WORKFORCE DEVELOPMENT
From Oregon Investment Guide 2024
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Oregon's Well-Rounded Workforce

WHAT IT TAKES TO BUILD THE TALENT OF TOMORROW

WORKFORCE DEVELOPMENT
Intel is industry’s first mover on High NA EUV, enabling continued process leadership beyond Intel 18A. Technology at this level requires a whole new skillset and training of workers.
Photo courtesy of Intel Corp.

by LINDSAY LOPP
E

merging industries are creating thousands of jobs across America, but there aren’t enough workers with the right skillsets to fill them. In Oregon alone, it is estimated that over 300,000 jobs that require post-secondary education or training will be created from 2020 to 2030. In preparation for this wave, the state has implemented a series of initiatives designed to address this issue head-on.

In 2022, the State of Oregon launched Future Ready Oregon, a $200 million investment package led by the Higher Education Coordinating Commission (HECC) to “meet the state’s economic need for an expanded and more diverse labor force.” To guarantee optimal use of the funds, eight programs were established to ensure success in communities and industries that need it more.

As outlined in the Future Ready Oregon Year Two Report, the programs include:

Prosperity 10,000 (P10K)
This $35 million investment allocates grants to Oregon’s local workforce development boards to fund community-based organizations (CBOs), schools, labor organizations and other workforce service providers to increase capacity and provide direct service to Oregonians in workforce development.

Postsecondary Career Pathways
Postsecondary Career Pathways are programs that link education and training with intentional student support to earn stackable credentials and employment in a specific occupation or industry sector. This $14.9 million investment provides grants to Oregon’s community colleges to broaden Postsecondary Career Pathways programs in innovative ways.

Registered Apprenticeships
This $20 million investment allocates funds to BOLI to award grants to develop and implement health care and manufacturing apprenticeships and to develop pre-apprenticeship training programs in health care, manufacturing and construction.

Youth Programs
The $10.5 million investment to the YDO provides funding for community-based initiatives that support youth who are disengaged from educational and employment opportunities.

Credit for Prior Learning
Credit for Prior Learning (CPL) is the method of earning postsecondary credit for education and training gained outside of a traditional school. This $10 million investment awards grants to community colleges and public universities to develop and refine their methods of awarding and reporting CPL.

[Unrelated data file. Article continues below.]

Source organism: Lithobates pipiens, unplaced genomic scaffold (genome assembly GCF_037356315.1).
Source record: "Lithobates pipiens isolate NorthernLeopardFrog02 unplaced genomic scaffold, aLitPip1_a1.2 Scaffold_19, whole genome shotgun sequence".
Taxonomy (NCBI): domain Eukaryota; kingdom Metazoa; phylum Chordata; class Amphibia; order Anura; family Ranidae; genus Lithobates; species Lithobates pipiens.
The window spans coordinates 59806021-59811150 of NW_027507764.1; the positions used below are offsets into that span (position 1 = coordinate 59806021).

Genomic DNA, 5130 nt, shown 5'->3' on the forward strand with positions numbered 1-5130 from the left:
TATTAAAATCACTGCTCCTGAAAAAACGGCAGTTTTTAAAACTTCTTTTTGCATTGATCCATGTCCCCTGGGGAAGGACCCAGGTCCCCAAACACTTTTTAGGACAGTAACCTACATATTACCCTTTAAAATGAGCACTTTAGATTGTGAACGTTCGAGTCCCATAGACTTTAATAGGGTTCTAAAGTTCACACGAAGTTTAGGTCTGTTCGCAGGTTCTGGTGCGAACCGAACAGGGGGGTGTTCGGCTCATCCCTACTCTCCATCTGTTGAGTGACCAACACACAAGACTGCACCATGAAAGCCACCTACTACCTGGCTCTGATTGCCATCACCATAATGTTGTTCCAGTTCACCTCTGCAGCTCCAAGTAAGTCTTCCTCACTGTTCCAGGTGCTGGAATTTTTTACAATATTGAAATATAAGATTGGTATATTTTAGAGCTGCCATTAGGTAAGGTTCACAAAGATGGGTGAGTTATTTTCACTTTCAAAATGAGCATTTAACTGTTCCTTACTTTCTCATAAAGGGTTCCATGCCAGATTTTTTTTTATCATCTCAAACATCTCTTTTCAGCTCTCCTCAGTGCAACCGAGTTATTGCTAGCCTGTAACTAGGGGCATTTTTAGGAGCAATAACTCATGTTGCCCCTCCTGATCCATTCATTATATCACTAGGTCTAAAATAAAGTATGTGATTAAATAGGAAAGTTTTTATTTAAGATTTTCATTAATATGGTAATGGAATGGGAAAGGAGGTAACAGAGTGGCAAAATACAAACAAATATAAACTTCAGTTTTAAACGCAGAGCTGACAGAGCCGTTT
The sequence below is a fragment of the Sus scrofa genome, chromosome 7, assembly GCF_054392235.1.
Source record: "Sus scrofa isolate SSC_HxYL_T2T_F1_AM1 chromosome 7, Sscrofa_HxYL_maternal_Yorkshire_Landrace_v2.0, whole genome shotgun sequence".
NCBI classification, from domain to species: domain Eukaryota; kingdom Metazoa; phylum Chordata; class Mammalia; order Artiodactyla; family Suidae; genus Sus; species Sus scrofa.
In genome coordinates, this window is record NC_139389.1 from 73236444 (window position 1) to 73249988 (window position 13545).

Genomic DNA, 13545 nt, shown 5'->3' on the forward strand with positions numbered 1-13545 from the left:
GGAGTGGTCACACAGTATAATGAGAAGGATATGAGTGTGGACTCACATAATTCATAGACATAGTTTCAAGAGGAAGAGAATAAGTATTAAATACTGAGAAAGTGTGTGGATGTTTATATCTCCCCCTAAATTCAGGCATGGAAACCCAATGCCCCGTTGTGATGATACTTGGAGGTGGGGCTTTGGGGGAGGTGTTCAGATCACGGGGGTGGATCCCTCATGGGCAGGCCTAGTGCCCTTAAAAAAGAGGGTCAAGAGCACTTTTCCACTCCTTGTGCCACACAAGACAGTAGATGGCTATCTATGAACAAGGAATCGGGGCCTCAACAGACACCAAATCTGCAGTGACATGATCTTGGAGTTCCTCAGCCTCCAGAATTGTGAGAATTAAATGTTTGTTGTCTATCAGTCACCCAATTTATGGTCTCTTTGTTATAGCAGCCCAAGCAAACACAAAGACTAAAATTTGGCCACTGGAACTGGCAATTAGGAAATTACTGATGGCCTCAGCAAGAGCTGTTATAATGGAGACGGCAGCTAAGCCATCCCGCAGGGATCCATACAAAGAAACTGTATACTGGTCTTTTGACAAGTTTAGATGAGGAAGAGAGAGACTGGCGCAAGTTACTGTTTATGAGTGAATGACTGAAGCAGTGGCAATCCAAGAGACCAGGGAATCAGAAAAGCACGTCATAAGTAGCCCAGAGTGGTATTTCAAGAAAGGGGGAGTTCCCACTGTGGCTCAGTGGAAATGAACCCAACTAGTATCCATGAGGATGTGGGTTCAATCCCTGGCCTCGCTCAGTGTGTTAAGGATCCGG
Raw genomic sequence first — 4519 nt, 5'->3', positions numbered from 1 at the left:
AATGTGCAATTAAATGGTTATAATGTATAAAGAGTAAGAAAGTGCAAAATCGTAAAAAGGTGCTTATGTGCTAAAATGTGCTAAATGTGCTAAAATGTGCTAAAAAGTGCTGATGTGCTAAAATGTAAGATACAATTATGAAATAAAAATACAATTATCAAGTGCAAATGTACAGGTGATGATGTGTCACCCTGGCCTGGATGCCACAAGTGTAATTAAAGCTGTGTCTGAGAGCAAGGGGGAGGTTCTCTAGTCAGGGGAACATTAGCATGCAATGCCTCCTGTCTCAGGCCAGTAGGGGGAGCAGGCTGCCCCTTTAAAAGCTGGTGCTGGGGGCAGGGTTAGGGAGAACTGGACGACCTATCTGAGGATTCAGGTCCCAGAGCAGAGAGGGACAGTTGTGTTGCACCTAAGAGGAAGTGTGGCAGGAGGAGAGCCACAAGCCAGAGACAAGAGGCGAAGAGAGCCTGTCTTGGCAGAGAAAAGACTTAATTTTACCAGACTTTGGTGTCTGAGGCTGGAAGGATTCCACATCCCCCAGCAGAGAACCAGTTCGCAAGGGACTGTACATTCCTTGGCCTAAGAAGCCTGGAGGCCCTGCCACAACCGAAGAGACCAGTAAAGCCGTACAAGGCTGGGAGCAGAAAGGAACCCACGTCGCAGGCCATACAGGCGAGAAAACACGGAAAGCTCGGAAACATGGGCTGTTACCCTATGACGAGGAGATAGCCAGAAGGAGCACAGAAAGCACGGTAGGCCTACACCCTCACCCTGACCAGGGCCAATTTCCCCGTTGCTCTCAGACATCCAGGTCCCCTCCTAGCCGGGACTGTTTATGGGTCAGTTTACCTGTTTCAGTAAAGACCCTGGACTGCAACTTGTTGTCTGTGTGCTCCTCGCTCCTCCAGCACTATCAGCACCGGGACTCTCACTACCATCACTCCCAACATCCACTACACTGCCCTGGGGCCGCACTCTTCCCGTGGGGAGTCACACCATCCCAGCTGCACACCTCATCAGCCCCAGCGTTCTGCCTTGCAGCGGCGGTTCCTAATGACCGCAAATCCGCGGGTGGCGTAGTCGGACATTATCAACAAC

Workforce Ready Grants
This investment allocates $95 million in funding to the HECC to award grants for new and innovative education and training programs within the healthcare, manufacturing, and technology industry sectors. Funds support organizational capacity-building and provide direct services and benefits to Oregonians.

Industry Consortia
This $1 million investment funds the HECC to establish statewide Industry Consortia in health care, manufacturing and technology sectors. Each Consortium identifies workforce needs and credentials, develops effective recruitment and retention strategies, and fosters collaboration and coordination among industry, labor, education and training, and CBOs.

Workforce Benefits Navigators
Workforce Benefits Navigators (WBN) serve as a centralized point of contact to connect individuals to available resources and education and training opportunities related to the workforce. A $10 million investment allocates funds to the HECC to work with local workforce development boards to position WBNs throughout the state.

In the two years since this initiative’s inception, these projects have collectively served 9,441 participants, 92% of whom identify as members of a Priority Population, including women, persons of color, low-income communities, rural and frontier communities, veterans, persons with disabilities, incarcerated or formerly incarcerated individuals, members of Oregon’s tribes, older adults and the LGBTQ+ community.

Preparing a Semiconductor Pipeline
To further prepare the state’s workforce for the onslaught of jobs anticipated with the growth of the state’s longstanding semiconductor industry, Oregon lawmakers passed House Bill 4154 in March, establishing the Semiconductor Talent Sustaining Fund. The HECC is set to add this initiative to the repertoire of programs it supports and will be in charge of allocating the funds to create semiconductor talent pathways throughout Oregon’s education system, including K-12, community colleges and universities.

Additionally, the passage of this bill requires that the HECC “establish a statewide semiconductor industry consortium for the purpose of developing a comprehensive statewide strategy to guide investments and build educational pathways and research capacity for the semiconductor industry.”

This announcement comes a year after legislators passed the bipartisan Oregon CHIPS Act (SB 4), resulting in state economists estimating that over 6,000 permanent jobs and 1,000 construction jobs will be created within the next decade.

As opportunity becomes abundant, Oregon is ready to rise to the occasion. Rather than wait for jobs to become available, the state is taking a proactive approach to preparing its workforce for the potential tomorrow brings. 

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